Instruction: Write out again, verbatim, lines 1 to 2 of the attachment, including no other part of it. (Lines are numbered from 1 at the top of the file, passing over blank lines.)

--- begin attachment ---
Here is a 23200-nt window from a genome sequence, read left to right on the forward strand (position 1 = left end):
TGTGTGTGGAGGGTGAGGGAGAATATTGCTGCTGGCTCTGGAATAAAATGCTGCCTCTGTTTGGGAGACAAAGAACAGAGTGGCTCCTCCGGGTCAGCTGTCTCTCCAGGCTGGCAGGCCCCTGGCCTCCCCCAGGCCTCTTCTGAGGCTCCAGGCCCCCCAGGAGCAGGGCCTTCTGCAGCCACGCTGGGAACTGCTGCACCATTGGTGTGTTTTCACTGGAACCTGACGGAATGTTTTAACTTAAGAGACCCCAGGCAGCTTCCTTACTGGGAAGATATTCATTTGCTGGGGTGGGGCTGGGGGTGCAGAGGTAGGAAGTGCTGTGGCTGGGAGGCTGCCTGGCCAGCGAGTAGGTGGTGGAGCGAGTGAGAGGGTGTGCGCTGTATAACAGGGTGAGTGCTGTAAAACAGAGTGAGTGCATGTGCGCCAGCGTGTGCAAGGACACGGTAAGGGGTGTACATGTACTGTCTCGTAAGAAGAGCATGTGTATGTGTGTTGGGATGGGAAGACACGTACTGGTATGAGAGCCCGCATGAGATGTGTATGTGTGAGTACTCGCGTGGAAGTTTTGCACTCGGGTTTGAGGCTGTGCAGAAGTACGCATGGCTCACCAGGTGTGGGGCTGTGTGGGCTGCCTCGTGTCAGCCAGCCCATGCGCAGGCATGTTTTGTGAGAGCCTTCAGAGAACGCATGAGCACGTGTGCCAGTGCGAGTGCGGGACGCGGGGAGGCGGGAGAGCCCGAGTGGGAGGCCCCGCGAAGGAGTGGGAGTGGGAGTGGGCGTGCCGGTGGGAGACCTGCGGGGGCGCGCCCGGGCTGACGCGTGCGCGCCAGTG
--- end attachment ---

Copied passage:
Here is a 23200-nt window from a genome sequence, read left to right on the forward strand (position 1 = left end):
TGTGTGTGGAGGGTGAGGGAGAATATTGCTGCTGGCTCTGGAATAAAATGCTGCCTCTGTTTGGGAGACAAAGAACAGAGTGGCTCCTCCGGGTCAGCTGTCTCTCCAGGCTGGCAGGCCCCTGGCCTCCCCCAGGCCTCTTCTGAGGCTCCAGGCCCCCCAGGAGCAGGGCCTTCTGCAGCCACGCTGGGAACTGCTGCACCATTGGTGTGTTTTCACTGGAACCTGACGGAATGTTTTAACTTAAGAGACCCCAGGCAGCTTCCTTACTGGGAAGATATTCATTTGCTGGGGTGGGGCTGGGGGTGCAGAGGTAGGAAGTGCTGTGGCTGGGAGGCTGCCTGGCCAGCGAGTAGGTGGTGGAGCGAGTGAGAGGGTGTGCGCTGTATAACAGGGTGAGTGCTGTAAAACAGAGTGAGTGCATGTGCGCCAGCGTGTGCAAGGACACGGTAAGGGGTGTACATGTACTGTCTCGTAAGAAGAGCATGTGTATGTGTGTTGGGATGGGAAGACACGTACTGGTATGAGAGCCCGCATGAGATGTGTATGTGTGAGTACTCGCGTGGAAGTTTTGCACTCGGGTTTGAGGCTGTGCAGAAGTACGCATGGCTCACCAGGTGTGGGGCTGTGTGGGCTGCCTCGTGTCAGCCAGCCCATGCGCAGGCATGTTTTGTGAGAGCCTTCAGAGAACGCATGAGCACGTGTGCCAGTGCGAGTGCGGGACGCGGGGAGGCGGGAGAGCCCGAGTGGGAGGCCCCGCGAAGGAGTGGGAGTGGGAGTGGGCGTGCCGGTGGGAGACCTGCGGGGGCGCGCCCGGGCTGACGCGTGCGCGCCAGTG